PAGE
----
Image: First clinical trial patient being dosed with COVID-19 vaccine, April 23, 2020. Source: Pfizer.
(Reuters) – The U.S. Food and Drug Administration said on Wednesday that extra doses from vials of Pfizer Inc’s COVID-19 vaccine can be used after reports of vaccine doses being thrown away by pharmacists due to labeling confusion.
Stat News reported earlier that hospital pharmacists found themselves in the position of throwing away one in every six doses of the first Pfizer-BioNTech COVID-19 vaccines distributed this week in the United States because of the confusion over labeling.
The Pfizer vials are supposed to hold five doses, according to the labeling, but media reports said pharmacists had found a way for a sixth or even a seventh dose. Without clear approval from the manufacturer, the extra dose had to be discarded.
“At this time, given the public health emergency, FDA is advising that it is acceptable to use every full dose obtainable (the sixth, or possibly even a seventh) from each vial, pending resolution of the issue,” an FDA representative said in an emailed statement.
“However, since the vials are preservative free, it is critical to note that any further remaining product that does not constitute a full dose should not be pooled from multiple vials to create one,” the statement added.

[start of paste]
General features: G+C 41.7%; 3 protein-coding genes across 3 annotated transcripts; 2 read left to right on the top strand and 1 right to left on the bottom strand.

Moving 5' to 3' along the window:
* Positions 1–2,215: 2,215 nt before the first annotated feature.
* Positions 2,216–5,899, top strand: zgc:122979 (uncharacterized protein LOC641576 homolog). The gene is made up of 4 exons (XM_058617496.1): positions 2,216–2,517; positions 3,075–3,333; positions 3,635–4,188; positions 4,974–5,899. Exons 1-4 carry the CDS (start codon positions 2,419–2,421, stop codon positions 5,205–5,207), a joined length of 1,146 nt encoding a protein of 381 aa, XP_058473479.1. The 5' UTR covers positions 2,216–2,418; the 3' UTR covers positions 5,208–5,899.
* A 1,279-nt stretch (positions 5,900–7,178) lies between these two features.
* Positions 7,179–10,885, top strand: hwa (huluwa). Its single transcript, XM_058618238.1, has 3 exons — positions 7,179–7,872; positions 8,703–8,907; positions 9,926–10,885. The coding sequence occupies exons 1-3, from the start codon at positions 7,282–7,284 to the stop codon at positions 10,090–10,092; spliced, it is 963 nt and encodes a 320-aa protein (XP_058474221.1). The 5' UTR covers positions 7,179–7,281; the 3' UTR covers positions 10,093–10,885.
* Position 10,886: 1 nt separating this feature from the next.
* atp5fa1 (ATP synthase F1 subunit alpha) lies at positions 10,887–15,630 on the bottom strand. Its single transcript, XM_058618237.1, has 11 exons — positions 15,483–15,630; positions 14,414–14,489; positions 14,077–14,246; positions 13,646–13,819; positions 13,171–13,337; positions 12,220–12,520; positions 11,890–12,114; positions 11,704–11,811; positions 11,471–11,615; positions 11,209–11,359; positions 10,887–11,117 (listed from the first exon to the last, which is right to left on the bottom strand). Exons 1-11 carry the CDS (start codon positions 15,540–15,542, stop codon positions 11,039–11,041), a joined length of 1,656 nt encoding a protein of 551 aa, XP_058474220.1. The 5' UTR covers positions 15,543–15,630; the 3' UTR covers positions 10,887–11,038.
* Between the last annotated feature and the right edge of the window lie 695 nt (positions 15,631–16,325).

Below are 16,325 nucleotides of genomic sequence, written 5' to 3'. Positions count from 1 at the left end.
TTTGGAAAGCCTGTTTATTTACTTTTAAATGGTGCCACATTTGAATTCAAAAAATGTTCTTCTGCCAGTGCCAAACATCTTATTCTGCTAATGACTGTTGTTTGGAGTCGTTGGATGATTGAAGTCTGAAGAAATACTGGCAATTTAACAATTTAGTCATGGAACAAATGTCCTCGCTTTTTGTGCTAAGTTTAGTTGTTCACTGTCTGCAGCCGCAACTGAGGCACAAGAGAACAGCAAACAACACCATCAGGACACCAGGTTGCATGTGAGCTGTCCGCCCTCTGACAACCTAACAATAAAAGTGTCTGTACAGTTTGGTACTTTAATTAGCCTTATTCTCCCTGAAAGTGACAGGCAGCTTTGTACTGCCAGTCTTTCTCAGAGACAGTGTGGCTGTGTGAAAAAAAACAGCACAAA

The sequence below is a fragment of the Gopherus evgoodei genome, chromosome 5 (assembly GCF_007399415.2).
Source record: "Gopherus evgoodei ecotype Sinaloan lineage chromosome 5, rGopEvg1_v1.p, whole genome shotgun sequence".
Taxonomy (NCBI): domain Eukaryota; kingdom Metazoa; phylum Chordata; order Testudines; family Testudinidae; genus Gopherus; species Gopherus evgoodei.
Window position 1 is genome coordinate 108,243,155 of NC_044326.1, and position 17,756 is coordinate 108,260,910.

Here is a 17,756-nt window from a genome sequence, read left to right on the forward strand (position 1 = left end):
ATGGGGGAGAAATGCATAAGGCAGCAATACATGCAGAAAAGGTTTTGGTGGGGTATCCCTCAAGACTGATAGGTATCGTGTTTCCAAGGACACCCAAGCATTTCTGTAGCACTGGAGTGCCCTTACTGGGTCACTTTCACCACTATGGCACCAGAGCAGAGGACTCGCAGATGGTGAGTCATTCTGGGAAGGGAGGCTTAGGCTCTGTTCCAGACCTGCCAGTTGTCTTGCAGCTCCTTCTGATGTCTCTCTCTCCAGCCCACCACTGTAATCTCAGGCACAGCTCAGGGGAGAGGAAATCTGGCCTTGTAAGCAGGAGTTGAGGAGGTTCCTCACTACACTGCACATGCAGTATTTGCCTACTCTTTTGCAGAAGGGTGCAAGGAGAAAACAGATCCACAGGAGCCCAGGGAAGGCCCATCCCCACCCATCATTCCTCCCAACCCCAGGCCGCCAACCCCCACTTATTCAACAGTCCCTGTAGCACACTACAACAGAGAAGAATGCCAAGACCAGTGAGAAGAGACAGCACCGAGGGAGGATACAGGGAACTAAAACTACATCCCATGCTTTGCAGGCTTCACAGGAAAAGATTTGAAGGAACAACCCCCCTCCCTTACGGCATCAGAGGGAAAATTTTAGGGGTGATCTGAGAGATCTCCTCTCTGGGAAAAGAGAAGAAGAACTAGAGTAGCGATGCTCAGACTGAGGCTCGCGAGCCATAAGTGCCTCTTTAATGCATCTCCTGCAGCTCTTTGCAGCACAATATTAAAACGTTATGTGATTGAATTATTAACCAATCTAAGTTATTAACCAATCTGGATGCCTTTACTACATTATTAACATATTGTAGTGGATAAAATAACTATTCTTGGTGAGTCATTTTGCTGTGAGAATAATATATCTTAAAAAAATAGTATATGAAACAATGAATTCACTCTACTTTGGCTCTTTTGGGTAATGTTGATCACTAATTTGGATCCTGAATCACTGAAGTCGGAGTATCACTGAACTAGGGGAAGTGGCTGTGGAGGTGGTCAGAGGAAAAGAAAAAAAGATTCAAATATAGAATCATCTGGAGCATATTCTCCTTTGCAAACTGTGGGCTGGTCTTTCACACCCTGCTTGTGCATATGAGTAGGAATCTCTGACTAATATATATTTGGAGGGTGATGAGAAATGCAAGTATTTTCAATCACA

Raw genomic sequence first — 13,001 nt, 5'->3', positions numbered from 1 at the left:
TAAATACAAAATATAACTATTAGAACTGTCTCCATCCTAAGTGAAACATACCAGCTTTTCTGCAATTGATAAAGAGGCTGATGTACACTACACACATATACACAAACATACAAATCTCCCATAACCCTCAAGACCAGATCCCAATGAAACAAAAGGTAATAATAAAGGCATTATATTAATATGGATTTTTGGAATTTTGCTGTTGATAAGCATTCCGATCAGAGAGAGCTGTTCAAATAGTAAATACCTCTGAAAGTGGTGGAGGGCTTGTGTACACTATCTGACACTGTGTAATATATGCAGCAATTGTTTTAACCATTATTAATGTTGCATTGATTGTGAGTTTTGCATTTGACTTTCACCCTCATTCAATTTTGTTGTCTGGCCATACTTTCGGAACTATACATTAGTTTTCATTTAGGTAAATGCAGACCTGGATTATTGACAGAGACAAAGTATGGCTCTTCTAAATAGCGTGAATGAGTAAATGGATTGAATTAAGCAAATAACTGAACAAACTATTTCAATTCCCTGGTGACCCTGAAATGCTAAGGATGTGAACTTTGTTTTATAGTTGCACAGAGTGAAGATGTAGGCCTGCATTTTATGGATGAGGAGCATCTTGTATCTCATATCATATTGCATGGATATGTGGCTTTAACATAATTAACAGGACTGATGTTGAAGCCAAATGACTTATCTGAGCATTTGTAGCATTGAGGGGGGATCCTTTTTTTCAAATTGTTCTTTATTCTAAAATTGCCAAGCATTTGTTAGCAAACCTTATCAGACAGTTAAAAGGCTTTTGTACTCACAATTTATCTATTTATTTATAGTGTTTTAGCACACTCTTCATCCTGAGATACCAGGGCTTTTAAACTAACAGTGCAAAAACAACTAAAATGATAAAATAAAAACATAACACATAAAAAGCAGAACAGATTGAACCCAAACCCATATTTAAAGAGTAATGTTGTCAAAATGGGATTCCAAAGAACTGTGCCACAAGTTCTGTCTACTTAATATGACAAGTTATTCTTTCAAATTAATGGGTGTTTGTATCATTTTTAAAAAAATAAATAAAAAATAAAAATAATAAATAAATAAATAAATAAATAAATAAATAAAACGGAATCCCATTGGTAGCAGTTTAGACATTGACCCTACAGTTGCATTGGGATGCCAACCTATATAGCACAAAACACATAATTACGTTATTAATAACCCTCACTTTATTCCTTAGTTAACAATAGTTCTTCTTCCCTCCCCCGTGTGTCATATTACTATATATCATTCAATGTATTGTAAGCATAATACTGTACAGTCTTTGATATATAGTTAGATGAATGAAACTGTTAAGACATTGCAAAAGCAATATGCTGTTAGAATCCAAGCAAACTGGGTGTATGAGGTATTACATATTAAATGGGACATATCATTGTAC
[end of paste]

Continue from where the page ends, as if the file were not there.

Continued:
Rollout of the first tranche of 2.9 million doses of the newly authorized vaccine from Pfizer and German partner BioNTech SE continued for a third full day, with shipments headed to 66 more distribution hubs across the United States.
A second vaccine from Moderna Inc could win emergency-use approval from the FDA this week.
An additional 2 million doses of the Pfizer vaccine and 5.9 million doses of the Moderna vaccine could be allocated next week, U.S. Health and Human Services Secretary Alex Azar said on a conference call on Wednesday. Two doses of the vaccines, given three or four weeks apart, would be required for each person being inoculated.
Reporting by Manojna Maddipatla and Kanishka Singh in Bengaluru; Editing by Peter Henderson and Peter Cooney.